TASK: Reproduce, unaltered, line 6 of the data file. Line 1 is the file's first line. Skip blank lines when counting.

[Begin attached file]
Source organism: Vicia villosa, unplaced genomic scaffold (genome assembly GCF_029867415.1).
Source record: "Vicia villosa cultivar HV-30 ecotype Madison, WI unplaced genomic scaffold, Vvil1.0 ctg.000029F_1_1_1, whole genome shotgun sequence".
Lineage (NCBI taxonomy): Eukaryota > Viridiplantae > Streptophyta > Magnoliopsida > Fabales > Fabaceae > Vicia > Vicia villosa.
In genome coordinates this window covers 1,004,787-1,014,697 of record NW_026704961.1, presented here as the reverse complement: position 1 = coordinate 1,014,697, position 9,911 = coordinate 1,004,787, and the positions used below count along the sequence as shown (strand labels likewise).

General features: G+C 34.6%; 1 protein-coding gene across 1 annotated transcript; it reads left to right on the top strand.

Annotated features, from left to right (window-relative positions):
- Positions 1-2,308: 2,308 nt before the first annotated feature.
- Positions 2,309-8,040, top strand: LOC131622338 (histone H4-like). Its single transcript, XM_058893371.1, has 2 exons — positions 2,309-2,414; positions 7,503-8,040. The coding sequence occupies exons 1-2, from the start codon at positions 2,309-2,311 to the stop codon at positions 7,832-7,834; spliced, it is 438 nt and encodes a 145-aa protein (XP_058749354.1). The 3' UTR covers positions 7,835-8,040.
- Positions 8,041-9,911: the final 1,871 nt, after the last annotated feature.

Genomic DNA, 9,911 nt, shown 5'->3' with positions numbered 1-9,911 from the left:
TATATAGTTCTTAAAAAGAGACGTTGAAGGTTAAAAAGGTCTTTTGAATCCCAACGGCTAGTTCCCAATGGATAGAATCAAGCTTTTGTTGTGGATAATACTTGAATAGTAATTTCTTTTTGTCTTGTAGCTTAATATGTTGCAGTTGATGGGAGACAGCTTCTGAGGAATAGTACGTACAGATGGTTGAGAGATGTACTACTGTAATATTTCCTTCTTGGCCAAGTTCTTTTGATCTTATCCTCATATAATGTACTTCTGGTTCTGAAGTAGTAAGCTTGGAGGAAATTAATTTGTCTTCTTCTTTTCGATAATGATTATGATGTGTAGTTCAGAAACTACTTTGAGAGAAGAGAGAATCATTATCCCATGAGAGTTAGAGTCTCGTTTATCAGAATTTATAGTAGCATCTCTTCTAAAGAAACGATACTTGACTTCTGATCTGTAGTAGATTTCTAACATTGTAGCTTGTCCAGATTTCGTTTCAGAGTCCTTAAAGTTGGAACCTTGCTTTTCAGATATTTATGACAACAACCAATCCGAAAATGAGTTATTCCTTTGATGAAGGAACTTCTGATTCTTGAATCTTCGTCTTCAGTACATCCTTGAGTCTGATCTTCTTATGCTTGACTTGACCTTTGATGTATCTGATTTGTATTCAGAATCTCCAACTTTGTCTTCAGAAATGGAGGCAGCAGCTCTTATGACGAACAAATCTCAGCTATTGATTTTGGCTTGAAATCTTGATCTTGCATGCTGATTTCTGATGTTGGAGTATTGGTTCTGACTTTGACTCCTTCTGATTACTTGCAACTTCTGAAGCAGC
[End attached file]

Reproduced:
Annotated features, from left to right (window-relative positions):